Thousands of Meranaw residents in Marawi City stage a symbolic protest to condemn the slow-paced government rehabilitation of their homes ravaged by war on Friday, March 30, 2018. (Kath M. Cortez/

CAGAYAN DE ORO CITY, Philippines – Calling it as an insult to the Maranao people, the youth group League of Filipino Students (LFS) has condemned the “Kambisita” program aimed at allowing the civilians to briefly visit their communities in the war-ravaged Marawi City.

“Kambisita” was initiated by the Task Force Bangon Marawi (TBF) and the city’s local government that gave the displaced residents a time to take a look at their homes. It was started on April 1 and was done by clusters.

“It is insulting to the people of Marawi that after almost 11 months of being forced out of their homeland and staying in evacuation centers, all they could do is look at their homes and try to salvage whatever was left,” said Abdul Jalil Datuan, chairperson of the LFS chapter based in Mindanao State University, Marawi, in a statement on Saturday, April 14.

What is equally appalling, Datuan said, is that the displaced residents are now treated as mere visitors in their own land and are forced to surrender their homes to the “bloody hands of the military and the fascist US-Duterte administration.”

“The ‘kalilintad tano’ only deepens the wound in the hearts of the siege victims,” he added. “Kalilintad tano” is a Maranao term which translates as “our peace” in English.

“It is more enraging to the people to see their properties turn into rubble and devastations; and additional insult to the injury. All their lives, Meranaws have lived and protected Marawi City; but where is this government taking the only Islamic City that we have?” he said.

LFS has also accused the Duterte administration of favoring the huge capitalists in the reconstruction efforts of Marawi.

“This administration is ready to sell the land of the Bangsamoro to big businesses at the expense of the residents. There was no grassroots participation of the victims in the rehabilitation plans of the war-stricken city. If ever the residents are even allowed back to the Islamic city, would it still be the place they called home?” Datuan said.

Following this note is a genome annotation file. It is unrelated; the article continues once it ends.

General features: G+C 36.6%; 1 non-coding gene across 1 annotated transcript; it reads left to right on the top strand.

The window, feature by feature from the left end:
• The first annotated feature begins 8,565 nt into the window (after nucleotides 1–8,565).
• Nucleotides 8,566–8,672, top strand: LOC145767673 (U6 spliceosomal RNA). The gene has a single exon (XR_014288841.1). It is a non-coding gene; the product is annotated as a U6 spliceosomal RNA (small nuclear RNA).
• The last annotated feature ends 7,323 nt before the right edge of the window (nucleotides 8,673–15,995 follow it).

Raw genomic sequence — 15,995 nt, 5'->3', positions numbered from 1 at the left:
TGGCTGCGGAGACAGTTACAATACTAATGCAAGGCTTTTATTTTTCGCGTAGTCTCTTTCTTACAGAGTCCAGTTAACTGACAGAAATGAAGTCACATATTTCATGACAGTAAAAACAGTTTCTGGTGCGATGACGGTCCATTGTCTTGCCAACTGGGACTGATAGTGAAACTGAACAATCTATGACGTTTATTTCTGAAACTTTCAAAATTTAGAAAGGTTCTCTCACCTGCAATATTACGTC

He added: “We call on the youth and the Bangsamoro to turn our grief into rage. Rage that is not blinding – but rage that is productive. Rage that is purposeful and will propagate resiliency of the Meranaws – their strength and love for Marawi city. We must channel our disappointments and disheartenment and call for the return of the evacuees to Marawi City.”

Financial aid

In order not to prolong the displaced Marawi residents’ suffering, it would be best if the government just give them the funds so they can immediately rebuild their homes destroyed due to the fighting between state forces and extremists last year, Sen. Joseph Victor “JV” Ejercito suggested.

He said his committee has considered that option as it would be advantageous to both the government and internally displaced persons (IDPs) of Marawi.

Ejercito chairs the Senate committee on urban planning, housing and resettlement.

Ejercito, who was here to attend the graduation rites of a state-run university recently, said he does not want the Marawi residents experience the same plight of the survivors of past disasters like Pablo and Yolanda who until now have not been properly relocated yet because of the delay of the government in finishing the housing projects for them.

“One option is to provide financial assistance to the Marawi victims to [rebuild] their homes, to make it faster. If you rely on government to build the houses, it would take years. Just look what happened to Yolanda and Pablo. Until now ‘di pa rin tapos (it has not been completed yet),” he added, referring to the housing projects built by the government for the survivors said calamities.

By providing the Marawi residents with the financial assistance to reconstruct their dwellings, the senator said it would satisfy the need of the IDPs and discourage them from joining extremist groups.

“I think it can even pave the way to lasting peace. The extremist will lose an instrument, an issue [they can use to recruit], if you rehabilitate Marawi properly,” Ejercito added.

Meanwhile, in an interview during his latest visit to Marawi, TBFM head Eduardo del Rosario has assured that the government will not take away private lots, both titled and non-titled, from their owners.

The TBFM chief calls these fears of the Marawi residents as “speculation” and “has not basis at all.”

Del Rosario said the affected civilians will be allowed to build structures on their lots and that TBFM is creating a land dispute arbitration committee to address the issue of multiple claimants on a single private property. (

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